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September 15, 2020
SIM swap scamming—also known as SIM splitting, SIM hijacking, or SIM port-outs—is a type of fraud that scammers can use to steal your identity and gain access to your online accounts and banking through your phone.
The scam itself is fairly simple and takes advantage of weaknesses in two-factor authentication schemes and exploits patterns in passwords people use.
Here’s a quick explainer on how it’s done, and what you need to know to protect yourself from this dangerous scam.
Think about your phone for a moment and all the apps it has on it. More importantly, think about all the sensitive information your phone might have access to: bank accounts, emails, credit cards, addresses, passwords, and more. All of that information is valuable to someone trying to steal your identity or defraud you.
The scammer starts by gathering personal information about you: personal information shared on social media, login info stolen with phishing emails, and malware downloaded on your computer are all common tools to gain this information.
Next, the scammer contacts your mobile service provider. The scammer pretends to be you and explains that “you’ve” lost your SIM card or need help switching to a new phone. They then ask the representative on the phone to change your phone number over to a new SIM card the scammer owns. This will transfer, also called a port (or porting), your existing phone number to their new SIM card.
The service representative will no doubt ask them security questions you provided when you signed on with your provider. This is where that information they found about you comes into use: it is very common for passwords and security questions to be things that are familiar to us and easy to remember: birthdays, names of relatives, places you’ve lived, etc. This information is not difficult for the scammer to find out using the techniques mentioned earlier.
Having fooled the service representative, now they control a phone number associated with your account. The first thing they’re going to do look through apps that you’re likely to use, especially valuable banking apps. If the apps require two-factor authentication the will sending the authentication codes via text message to your phone number, which they now have access to through the port the performed earlier.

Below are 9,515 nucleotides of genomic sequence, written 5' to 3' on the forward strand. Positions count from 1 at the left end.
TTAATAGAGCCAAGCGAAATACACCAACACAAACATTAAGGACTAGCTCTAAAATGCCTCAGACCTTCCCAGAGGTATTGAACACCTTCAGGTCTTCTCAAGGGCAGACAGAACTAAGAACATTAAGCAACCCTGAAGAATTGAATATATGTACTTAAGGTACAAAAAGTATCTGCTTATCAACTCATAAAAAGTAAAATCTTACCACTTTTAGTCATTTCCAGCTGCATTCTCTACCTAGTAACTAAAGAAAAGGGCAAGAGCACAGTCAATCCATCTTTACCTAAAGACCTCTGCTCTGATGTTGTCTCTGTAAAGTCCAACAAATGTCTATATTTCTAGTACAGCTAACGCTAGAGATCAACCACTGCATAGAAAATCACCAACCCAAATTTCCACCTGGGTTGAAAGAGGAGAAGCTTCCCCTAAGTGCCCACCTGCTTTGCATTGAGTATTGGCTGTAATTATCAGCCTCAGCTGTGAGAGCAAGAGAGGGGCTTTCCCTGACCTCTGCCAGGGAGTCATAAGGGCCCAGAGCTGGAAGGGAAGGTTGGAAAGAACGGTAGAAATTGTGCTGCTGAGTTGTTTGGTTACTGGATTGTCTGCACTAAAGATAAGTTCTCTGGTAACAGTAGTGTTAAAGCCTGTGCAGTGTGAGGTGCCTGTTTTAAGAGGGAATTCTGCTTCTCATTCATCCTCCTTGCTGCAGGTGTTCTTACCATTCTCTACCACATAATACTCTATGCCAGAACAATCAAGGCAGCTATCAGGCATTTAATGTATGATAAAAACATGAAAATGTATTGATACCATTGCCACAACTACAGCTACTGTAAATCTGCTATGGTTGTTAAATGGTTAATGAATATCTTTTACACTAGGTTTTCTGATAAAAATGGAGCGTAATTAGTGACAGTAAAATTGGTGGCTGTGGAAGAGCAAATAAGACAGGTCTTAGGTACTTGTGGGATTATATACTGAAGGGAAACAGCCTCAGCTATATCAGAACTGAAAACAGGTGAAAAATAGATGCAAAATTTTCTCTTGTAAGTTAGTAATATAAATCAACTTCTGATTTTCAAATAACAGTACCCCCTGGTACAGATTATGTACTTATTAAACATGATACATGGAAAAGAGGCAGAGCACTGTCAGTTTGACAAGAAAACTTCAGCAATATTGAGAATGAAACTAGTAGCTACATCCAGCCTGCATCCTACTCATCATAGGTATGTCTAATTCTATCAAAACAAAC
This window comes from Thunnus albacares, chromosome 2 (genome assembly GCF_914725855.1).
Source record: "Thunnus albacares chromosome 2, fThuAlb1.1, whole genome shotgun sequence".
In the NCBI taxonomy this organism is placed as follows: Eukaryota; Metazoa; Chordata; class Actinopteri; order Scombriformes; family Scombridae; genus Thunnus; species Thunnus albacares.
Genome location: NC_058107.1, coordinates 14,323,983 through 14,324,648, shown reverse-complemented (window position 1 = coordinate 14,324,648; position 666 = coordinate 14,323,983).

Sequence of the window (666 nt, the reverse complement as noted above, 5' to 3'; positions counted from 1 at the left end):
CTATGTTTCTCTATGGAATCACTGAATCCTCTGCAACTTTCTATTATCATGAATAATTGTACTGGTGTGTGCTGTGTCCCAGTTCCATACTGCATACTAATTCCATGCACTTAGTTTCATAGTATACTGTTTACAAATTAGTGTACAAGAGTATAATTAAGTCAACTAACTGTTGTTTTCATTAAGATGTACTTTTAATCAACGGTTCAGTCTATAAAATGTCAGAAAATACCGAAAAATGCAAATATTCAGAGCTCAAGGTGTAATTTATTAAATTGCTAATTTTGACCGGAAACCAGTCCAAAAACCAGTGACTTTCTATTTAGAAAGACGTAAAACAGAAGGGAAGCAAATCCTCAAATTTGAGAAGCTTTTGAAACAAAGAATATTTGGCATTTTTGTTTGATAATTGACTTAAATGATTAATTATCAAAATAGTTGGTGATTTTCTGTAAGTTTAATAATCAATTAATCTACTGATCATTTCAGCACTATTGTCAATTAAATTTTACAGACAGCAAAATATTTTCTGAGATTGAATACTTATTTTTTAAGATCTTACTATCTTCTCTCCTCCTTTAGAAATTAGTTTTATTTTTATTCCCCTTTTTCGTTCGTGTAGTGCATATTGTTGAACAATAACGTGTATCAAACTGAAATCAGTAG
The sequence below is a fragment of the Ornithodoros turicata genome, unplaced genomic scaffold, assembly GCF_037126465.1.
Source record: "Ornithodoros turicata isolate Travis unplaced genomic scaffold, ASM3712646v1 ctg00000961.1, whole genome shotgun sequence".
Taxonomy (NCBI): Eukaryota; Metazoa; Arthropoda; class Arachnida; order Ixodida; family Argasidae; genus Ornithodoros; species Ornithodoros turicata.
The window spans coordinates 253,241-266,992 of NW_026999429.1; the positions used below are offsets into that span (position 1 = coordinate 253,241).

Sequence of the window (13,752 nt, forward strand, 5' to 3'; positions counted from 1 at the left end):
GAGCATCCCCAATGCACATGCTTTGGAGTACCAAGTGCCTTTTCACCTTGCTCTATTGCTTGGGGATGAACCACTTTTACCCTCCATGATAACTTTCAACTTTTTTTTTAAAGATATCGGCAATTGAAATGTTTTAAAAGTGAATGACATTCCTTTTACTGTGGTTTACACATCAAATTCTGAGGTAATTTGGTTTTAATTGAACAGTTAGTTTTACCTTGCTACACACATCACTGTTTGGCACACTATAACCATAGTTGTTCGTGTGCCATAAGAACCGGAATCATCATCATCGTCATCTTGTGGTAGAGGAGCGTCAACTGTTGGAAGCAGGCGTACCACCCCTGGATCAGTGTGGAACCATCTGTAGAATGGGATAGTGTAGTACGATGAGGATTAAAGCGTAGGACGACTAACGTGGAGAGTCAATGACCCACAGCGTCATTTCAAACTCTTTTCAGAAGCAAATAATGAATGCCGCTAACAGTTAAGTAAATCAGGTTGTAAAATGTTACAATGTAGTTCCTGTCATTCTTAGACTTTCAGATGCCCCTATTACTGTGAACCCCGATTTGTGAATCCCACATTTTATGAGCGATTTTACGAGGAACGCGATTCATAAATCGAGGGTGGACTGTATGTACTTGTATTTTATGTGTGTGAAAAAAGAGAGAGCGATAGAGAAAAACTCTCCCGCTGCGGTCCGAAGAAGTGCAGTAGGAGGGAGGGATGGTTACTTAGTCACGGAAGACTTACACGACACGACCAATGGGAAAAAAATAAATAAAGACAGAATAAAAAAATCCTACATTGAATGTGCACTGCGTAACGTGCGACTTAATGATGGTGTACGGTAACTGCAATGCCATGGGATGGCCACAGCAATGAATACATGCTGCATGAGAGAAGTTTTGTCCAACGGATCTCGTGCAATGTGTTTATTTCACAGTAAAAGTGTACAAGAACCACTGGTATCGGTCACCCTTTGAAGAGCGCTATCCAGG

And just like that, they’re in. You might start seeing social media posts you didn’t make, you’ll be unable to make calls or send texts, and you’ll be locked out of all your most important apps. Worse yet: fraud alerts from your bank or credit cards don’t even reach you because your phone number is now controlled by the scammer.
While it’s extremely difficult to know whether you’re completely protected from this kind of scam, there’s a number of things you can do right now to reduce the risk:
Furthermore, if you’re given the choice, avoid using text message-based authentication, using app or email-based choices instead. At the very least, if given enough time, a scammer might be able to get through this, but it buys you time to contact your service provider and report the fraud.
Note: if you’re using an authentication app don’t forget to create, print, and store manual authentication codes in a safe place in case of an emergency like this!
It’s easy to forget that social media is accessible outside of your circle of friends and family and accidentally overshare. Even seemingly innocuous information like your birthday wishes, your pets, family members, or where you grew up can be used to create a profile with information that can be used to answer security questions. Try to avoid sharing personal information, especially if that information also frequently used in security questions. If possible, try to use custom security questions rather than common default like mother’s maiden name, pet’s name, or what high school you attended.
If you receive an email or text that asks you to update account information, confirm a password, or provide any sensitive personal information, check it very carefully. Is it from an email address you recognize? If you’re not sure, it might be a phishing email or text. If you’re in doubt, talk to a real person before you put information in an email. Even better: only verify or change information by visiting an official website rather than clicking links.
Let’s face it, people are terrible with passwords. Even though we know we should use long, random passwords like ‘uI6?fW9&xN0!d$E9’ we get lazy and use the easier to remember ‘Fido123’ instead. A password manager makes it easy to generate strong passwords, store them securely, and even share them between devices so you can log in to everything from anywhere. Check out online password managers like LastPass or Fastlane which make managing passwords a snap.
Finally, if you think your phone number has been compromised, contact your service provider and financial institutions immediately. The longer you wait, the more time you give the scammer to hack into your apps.
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